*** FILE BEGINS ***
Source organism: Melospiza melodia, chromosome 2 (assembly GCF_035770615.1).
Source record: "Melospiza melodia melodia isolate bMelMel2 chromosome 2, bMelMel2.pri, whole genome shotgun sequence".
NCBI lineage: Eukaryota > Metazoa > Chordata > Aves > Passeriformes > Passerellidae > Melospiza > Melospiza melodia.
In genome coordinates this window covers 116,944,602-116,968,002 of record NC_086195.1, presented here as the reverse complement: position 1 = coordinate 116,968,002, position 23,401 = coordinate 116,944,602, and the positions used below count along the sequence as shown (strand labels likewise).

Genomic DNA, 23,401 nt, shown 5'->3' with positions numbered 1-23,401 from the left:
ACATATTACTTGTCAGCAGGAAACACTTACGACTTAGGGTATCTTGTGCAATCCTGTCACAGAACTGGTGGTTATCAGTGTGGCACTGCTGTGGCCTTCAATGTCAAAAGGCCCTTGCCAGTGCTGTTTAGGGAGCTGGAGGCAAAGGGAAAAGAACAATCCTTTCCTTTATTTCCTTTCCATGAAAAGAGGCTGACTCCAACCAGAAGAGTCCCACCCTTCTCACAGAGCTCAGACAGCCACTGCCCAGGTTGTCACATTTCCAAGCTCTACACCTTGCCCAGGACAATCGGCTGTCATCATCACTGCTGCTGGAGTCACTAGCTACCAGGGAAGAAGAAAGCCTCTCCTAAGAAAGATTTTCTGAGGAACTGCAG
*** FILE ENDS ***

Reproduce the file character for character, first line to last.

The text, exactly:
Source organism: Melospiza melodia, chromosome 2 (assembly GCF_035770615.1).
Source record: "Melospiza melodia melodia isolate bMelMel2 chromosome 2, bMelMel2.pri, whole genome shotgun sequence".
NCBI lineage: Eukaryota > Metazoa > Chordata > Aves > Passeriformes > Passerellidae > Melospiza > Melospiza melodia.
In genome coordinates this window covers 116,944,602-116,968,002 of record NC_086195.1, presented here as the reverse complement: position 1 = coordinate 116,968,002, position 23,401 = coordinate 116,944,602, and the positions used below count along the sequence as shown (strand labels likewise).

Genomic DNA, 23,401 nt, shown 5'->3' with positions numbered 1-23,401 from the left:
ACATATTACTTGTCAGCAGGAAACACTTACGACTTAGGGTATCTTGTGCAATCCTGTCACAGAACTGGTGGTTATCAGTGTGGCACTGCTGTGGCCTTCAATGTCAAAAGGCCCTTGCCAGTGCTGTTTAGGGAGCTGGAGGCAAAGGGAAAAGAACAATCCTTTCCTTTATTTCCTTTCCATGAAAAGAGGCTGACTCCAACCAGAAGAGTCCCACCCTTCTCACAGAGCTCAGACAGCCACTGCCCAGGTTGTCACATTTCCAAGCTCTACACCTTGCCCAGGACAATCGGCTGTCATCATCACTGCTGCTGGAGTCACTAGCTACCAGGGAAGAAGAAAGCCTCTCCTAAGAAAGATTTTCTGAGGAACTGCAG